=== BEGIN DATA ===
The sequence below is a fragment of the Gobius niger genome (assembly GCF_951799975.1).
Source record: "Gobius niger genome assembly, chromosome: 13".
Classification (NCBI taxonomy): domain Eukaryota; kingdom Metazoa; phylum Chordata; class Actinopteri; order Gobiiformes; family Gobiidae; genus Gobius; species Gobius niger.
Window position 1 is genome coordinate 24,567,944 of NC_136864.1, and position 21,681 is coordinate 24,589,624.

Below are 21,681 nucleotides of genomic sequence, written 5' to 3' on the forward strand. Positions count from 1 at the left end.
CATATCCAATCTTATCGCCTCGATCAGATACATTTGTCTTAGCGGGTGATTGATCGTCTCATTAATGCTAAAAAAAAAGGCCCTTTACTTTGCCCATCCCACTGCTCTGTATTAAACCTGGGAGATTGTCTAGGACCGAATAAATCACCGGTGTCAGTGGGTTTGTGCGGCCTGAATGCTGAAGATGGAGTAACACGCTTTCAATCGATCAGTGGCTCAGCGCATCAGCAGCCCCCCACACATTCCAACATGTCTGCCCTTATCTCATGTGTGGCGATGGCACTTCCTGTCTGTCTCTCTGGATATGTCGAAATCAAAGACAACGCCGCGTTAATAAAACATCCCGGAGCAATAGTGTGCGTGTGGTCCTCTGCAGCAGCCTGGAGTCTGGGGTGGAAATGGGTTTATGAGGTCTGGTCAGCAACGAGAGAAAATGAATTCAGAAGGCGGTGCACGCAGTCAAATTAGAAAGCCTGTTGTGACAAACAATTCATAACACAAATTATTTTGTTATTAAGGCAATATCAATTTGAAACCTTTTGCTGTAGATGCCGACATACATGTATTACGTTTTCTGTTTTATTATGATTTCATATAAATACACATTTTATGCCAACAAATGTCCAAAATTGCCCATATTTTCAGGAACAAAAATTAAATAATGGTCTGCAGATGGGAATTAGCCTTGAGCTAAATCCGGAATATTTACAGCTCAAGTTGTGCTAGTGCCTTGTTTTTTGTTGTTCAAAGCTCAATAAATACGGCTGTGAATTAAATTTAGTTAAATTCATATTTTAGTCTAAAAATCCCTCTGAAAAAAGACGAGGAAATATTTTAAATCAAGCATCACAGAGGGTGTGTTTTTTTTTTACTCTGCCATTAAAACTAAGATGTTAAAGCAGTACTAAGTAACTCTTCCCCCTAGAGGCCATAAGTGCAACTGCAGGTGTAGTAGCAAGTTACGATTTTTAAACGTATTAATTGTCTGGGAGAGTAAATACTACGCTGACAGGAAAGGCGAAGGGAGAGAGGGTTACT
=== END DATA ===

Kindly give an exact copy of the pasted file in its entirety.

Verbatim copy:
The sequence below is a fragment of the Gobius niger genome (assembly GCF_951799975.1).
Source record: "Gobius niger genome assembly, chromosome: 13".
Classification (NCBI taxonomy): domain Eukaryota; kingdom Metazoa; phylum Chordata; class Actinopteri; order Gobiiformes; family Gobiidae; genus Gobius; species Gobius niger.
Window position 1 is genome coordinate 24,567,944 of NC_136864.1, and position 21,681 is coordinate 24,589,624.

Below are 21,681 nucleotides of genomic sequence, written 5' to 3' on the forward strand. Positions count from 1 at the left end.
CATATCCAATCTTATCGCCTCGATCAGATACATTTGTCTTAGCGGGTGATTGATCGTCTCATTAATGCTAAAAAAAAAGGCCCTTTACTTTGCCCATCCCACTGCTCTGTATTAAACCTGGGAGATTGTCTAGGACCGAATAAATCACCGGTGTCAGTGGGTTTGTGCGGCCTGAATGCTGAAGATGGAGTAACACGCTTTCAATCGATCAGTGGCTCAGCGCATCAGCAGCCCCCCACACATTCCAACATGTCTGCCCTTATCTCATGTGTGGCGATGGCACTTCCTGTCTGTCTCTCTGGATATGTCGAAATCAAAGACAACGCCGCGTTAATAAAACATCCCGGAGCAATAGTGTGCGTGTGGTCCTCTGCAGCAGCCTGGAGTCTGGGGTGGAAATGGGTTTATGAGGTCTGGTCAGCAACGAGAGAAAATGAATTCAGAAGGCGGTGCACGCAGTCAAATTAGAAAGCCTGTTGTGACAAACAATTCATAACACAAATTATTTTGTTATTAAGGCAATATCAATTTGAAACCTTTTGCTGTAGATGCCGACATACATGTATTACGTTTTCTGTTTTATTATGATTTCATATAAATACACATTTTATGCCAACAAATGTCCAAAATTGCCCATATTTTCAGGAACAAAAATTAAATAATGGTCTGCAGATGGGAATTAGCCTTGAGCTAAATCCGGAATATTTACAGCTCAAGTTGTGCTAGTGCCTTGTTTTTTGTTGTTCAAAGCTCAATAAATACGGCTGTGAATTAAATTTAGTTAAATTCATATTTTAGTCTAAAAATCCCTCTGAAAAAAGACGAGGAAATATTTTAAATCAAGCATCACAGAGGGTGTGTTTTTTTTTTACTCTGCCATTAAAACTAAGATGTTAAAGCAGTACTAAGTAACTCTTCCCCCTAGAGGCCATAAGTGCAACTGCAGGTGTAGTAGCAAGTTACGATTTTTAAACGTATTAATTGTCTGGGAGAGTAAATACTACGCTGACAGGAAAGGCGAAGGGAGAGAGGGTTACT